The Federal Reserve Bank of Dallas recently published an essay titled Choosing the Road to Prosperity:  Why We Must End Too Big to Fail - Now" written by its Executive Vice President and Director of Research Harvey Rosenblum.  This is part two of a summary of that essay.  Part one can be found here: Is Fed Endorsing Ending to Too Big to Fail?

When financial institutions started to fail and credit froze in 2008 the Federal Reserve used the customary tools to get the economy moving again, first cutting and keeping the federal funds rate - what banks charge one another for overnight loans - close to zero.  This usually makes short-term credit available at lower rates, driving borrowing by consumers and businesses while pushing up the value of assets thus bolstering business balance sheets and consumer wealth.  Declining rates drive down the dollar making U.S. exports cheaper and more attractive overseas as long as other countries don't also drive down rates.  Second, the Fed has injected billions of dollars into the economy by purchasing long-maturity assets on a massive scale, pushing long term rates down as well.  While this reduces the burden on borrowers it punishes savers, especially those who depend on interest payments.

While growth restarted in mid-2009 it has been tenuous and fragile and stock market gains while large have been volatile.  Job growth has been disappointing with only a third of the jobs lost to the recession regained.

"The sluggish recovery has confounded monetary policy.  Much more modest Fed actions have produced much stronger results in the past.  So what's different now?"  Part of the answer is excesses that have not been wrung out of the system including falling house prices that continue to drag down the housing market.  "The Too Big to Fail (TBTF) banks remain at the epicenter of the foreclosure mess and the backlog of toxic assets standing in the way of a housing revival."

Another part of the answer is the monetary policy engine is not hitting on all cylinders.  Low federal funds rates haven't delivered a large expansion of credit because if one part of the economy isn't functioning properly it degrades the performance of the rest.  Some contributions to recovery such as asset value and wealth have been weaker than expected partly because burned investors are demanding higher-than-ever compensation for risk.

Recovery also requires well capitalized financial institutions and the machinery of monetary policy haven't worked well because of TBTF.  Many of the biggest banks still have balance sheets clogged with toxic assets while smaller banks are in much better shape either because they didn't make big bets on mortgage-backed securities, derivatives and other risky investments or if they did they have already failed.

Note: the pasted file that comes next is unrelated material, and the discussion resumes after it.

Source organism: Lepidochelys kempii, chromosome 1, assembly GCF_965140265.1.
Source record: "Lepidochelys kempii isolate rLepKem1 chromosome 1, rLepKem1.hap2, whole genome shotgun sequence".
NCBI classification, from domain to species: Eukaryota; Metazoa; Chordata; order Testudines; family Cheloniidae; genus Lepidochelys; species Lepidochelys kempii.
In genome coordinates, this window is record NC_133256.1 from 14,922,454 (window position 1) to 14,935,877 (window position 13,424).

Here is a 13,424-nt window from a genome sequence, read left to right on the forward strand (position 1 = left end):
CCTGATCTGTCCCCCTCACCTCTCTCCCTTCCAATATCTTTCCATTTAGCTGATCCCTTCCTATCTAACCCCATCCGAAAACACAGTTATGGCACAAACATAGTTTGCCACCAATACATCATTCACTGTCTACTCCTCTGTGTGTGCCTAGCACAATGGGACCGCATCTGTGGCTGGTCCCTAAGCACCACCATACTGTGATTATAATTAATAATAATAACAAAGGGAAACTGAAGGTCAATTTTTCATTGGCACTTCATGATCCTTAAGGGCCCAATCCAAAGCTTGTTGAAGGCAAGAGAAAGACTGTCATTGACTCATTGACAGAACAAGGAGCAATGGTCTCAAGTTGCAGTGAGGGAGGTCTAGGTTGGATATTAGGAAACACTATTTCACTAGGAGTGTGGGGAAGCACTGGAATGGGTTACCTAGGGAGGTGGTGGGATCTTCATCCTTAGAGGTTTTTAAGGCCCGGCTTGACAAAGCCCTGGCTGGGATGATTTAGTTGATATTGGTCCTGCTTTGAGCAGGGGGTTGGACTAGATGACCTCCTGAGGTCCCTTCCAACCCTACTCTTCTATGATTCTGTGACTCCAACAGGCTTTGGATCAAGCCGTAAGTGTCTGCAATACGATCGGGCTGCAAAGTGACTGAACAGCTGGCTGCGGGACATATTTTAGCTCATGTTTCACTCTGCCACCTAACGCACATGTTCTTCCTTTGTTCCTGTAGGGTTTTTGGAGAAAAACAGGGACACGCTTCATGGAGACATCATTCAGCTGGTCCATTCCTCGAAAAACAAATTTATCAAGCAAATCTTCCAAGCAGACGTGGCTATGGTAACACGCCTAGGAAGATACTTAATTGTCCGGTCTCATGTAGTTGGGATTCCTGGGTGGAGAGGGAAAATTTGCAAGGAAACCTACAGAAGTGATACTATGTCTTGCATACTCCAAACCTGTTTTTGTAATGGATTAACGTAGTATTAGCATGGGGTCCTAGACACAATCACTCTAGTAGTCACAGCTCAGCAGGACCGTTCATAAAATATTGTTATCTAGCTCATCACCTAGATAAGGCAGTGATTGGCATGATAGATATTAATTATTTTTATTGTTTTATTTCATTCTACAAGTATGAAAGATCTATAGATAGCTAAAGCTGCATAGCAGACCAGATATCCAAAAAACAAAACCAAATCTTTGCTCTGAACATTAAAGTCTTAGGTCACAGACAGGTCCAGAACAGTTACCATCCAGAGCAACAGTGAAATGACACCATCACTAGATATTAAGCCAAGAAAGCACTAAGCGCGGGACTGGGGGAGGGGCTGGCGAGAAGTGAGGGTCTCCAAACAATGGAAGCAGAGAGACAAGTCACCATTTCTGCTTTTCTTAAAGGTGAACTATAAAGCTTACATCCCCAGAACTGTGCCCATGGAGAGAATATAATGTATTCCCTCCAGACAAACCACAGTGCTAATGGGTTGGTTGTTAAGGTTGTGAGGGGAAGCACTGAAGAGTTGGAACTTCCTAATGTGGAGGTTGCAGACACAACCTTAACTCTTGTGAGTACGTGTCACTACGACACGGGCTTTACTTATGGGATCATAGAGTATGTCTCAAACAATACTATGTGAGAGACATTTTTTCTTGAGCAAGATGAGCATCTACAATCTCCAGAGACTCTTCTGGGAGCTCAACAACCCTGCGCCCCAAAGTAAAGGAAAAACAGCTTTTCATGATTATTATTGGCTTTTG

Injecting capital into the system as the Fed did in 2008 was necessary but one downside was a residue of distrust in the government and the banking system and an erosion of faith in American capitalism.  It showed ordinary workers and consumers a "perverse side of the system" where they see that normal rules of markets don't apply to the rich, powerful, and well connected.  TBTF violated basic tenants of a capitalistic system.  Capitalism requires:

  • The freedom to succeed and the freedom to fail. Hard work and good decisions should be rewarded; more importantly, bad decisions should lead to failure.
  • Government to enforce the rule of law. This requires maintaining a level playing field. TBTF undermines equal treatment, reinforcing the perception of a system tilted in favor of the rich and powerful.
  • Accountability. The perception and reality is that virtually nobody has been punished for their roles in the financial crisis.

The economy faces two challenges.  The short term must focus on repairing the mechanisms so the impacts of monetary policy will travel through the economy faster and with greater force.  In the long term the country must ensure that taxpayers won't be on the hook for another massive bailout.  Both challenges require dealing with the threat posed by TBTF institutions.

The government's main response to the crisis was the Dodd-Frank Wall Street Reform and Consumer Protection Act and its effectiveness will depend on its final rules.  The lack of regulatory certainty has already undermined growth and is delaying repair of the lending and financial markets parts of the monetary policy engine. 

Policymakers can have the most impact with Dodd-Frank by requiring banks to hold more capital, "tacking on additional requirements for the big banks that pose systemic risk, hold the riskiest assets and venture into the more exotic realms of the financial landscape."  Capital cushions should be tied to size, complexity, and business lines and give TBIF institutions more skin the game and restore market discipline.  Small banks didn't ignite the regulatory crisis and shouldn't face the same burdens as big banks that follow risky business models.  TBTF banks' sheer size and their presumed guarantee of government help provided a significant edge - perhaps at least a percentage point - in the cost of raising funds.  Making them hold more capital will level the playing field among banks.